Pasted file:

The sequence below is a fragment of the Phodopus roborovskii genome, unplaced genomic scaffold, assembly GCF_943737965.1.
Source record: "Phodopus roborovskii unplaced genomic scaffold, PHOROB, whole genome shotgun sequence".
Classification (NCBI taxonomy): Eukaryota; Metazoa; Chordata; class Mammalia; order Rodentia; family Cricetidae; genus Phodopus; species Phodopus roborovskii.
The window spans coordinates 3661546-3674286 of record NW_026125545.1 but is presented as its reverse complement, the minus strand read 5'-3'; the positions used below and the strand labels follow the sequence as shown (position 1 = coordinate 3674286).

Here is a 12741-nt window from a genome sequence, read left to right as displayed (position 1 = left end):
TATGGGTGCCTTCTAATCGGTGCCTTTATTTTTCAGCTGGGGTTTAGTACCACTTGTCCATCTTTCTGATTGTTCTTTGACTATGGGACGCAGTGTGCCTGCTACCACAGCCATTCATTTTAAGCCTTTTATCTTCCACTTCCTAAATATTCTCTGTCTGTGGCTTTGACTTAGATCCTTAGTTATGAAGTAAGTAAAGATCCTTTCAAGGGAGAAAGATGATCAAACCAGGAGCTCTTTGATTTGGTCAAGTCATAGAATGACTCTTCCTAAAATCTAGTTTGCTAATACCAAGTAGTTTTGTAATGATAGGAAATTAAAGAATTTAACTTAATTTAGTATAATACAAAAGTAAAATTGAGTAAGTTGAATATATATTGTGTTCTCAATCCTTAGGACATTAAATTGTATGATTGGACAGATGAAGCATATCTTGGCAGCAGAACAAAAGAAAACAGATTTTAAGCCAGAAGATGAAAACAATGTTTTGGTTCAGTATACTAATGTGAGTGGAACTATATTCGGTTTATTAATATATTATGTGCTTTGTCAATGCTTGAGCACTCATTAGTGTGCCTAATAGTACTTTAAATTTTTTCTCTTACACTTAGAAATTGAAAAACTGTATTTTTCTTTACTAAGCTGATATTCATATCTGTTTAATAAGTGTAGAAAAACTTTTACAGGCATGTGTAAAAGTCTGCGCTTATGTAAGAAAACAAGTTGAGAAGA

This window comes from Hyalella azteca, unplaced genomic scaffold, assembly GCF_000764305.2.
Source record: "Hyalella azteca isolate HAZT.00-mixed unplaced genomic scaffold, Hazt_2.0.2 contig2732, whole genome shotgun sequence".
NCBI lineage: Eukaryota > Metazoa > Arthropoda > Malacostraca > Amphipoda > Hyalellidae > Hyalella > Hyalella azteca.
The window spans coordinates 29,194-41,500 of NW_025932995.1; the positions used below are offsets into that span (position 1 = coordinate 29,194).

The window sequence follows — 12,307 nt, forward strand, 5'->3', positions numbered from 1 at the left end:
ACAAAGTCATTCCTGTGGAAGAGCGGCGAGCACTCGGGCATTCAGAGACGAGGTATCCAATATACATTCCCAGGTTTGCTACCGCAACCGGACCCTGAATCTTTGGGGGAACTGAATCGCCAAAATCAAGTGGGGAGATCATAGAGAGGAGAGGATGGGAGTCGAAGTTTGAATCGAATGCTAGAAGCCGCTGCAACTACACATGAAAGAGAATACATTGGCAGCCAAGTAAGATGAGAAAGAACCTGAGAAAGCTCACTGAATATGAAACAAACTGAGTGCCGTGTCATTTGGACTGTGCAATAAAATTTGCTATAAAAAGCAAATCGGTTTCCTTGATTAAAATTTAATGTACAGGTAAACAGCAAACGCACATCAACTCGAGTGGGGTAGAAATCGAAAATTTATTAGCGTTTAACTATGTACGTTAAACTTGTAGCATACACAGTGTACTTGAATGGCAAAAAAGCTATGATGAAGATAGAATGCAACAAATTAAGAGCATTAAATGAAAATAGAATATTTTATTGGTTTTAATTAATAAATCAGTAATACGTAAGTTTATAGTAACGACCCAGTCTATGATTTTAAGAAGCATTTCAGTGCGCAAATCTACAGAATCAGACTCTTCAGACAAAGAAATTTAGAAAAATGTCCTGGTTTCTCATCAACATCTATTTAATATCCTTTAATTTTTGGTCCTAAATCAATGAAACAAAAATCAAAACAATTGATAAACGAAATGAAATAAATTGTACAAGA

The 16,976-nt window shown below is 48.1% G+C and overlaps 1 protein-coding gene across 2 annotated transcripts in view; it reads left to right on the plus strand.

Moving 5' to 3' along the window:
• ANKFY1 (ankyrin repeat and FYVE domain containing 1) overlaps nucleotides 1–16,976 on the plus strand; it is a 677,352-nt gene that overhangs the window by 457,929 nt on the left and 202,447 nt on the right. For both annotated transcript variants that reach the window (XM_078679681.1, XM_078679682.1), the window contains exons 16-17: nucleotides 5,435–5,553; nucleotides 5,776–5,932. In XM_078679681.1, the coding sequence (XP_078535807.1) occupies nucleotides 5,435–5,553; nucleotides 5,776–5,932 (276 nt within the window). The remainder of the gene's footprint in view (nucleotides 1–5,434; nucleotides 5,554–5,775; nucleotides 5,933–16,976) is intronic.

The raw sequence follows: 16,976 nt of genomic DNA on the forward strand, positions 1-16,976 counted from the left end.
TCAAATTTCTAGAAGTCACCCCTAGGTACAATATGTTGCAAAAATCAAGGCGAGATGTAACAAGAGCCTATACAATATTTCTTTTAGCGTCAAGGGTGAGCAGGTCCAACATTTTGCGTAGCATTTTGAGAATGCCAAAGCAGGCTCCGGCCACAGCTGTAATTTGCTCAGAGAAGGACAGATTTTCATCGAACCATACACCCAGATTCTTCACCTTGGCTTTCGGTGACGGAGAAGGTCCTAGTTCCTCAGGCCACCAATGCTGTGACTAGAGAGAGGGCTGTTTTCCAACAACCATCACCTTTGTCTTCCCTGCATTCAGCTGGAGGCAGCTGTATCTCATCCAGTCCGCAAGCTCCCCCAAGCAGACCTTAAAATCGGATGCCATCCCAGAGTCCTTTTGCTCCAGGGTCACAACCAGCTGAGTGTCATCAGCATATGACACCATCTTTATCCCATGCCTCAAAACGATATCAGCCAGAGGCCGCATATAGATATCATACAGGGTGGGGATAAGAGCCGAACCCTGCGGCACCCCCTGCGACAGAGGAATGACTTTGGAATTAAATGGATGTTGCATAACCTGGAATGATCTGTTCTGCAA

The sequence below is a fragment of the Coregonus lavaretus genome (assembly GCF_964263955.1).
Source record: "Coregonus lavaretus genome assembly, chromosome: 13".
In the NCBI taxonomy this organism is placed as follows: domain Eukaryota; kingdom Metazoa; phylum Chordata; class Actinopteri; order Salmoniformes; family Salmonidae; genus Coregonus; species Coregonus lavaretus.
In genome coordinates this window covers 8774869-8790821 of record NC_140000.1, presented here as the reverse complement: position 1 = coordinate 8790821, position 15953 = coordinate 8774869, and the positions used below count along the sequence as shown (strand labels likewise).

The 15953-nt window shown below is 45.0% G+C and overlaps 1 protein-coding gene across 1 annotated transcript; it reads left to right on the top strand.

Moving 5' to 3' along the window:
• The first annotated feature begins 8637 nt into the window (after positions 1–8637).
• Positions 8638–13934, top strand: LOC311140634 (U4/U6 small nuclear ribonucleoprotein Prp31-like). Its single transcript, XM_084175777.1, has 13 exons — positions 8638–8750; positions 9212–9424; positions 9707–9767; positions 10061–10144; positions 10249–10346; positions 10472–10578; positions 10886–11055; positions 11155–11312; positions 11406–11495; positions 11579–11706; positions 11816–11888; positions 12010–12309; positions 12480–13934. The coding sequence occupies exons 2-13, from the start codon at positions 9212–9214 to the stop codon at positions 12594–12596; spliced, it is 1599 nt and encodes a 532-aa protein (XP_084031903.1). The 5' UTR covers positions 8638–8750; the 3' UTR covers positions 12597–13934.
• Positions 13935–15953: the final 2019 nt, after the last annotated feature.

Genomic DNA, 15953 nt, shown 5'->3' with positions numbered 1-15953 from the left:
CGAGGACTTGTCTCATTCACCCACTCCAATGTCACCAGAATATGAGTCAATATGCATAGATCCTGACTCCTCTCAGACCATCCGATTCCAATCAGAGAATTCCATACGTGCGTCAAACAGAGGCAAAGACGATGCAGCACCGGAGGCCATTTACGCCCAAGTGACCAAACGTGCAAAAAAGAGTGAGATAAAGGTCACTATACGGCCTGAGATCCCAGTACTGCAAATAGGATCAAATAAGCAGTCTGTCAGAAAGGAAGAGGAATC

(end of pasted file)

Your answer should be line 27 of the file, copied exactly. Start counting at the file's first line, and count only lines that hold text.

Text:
Genomic DNA, 15953 nt, shown 5'->3' with positions numbered 1-15953 from the left: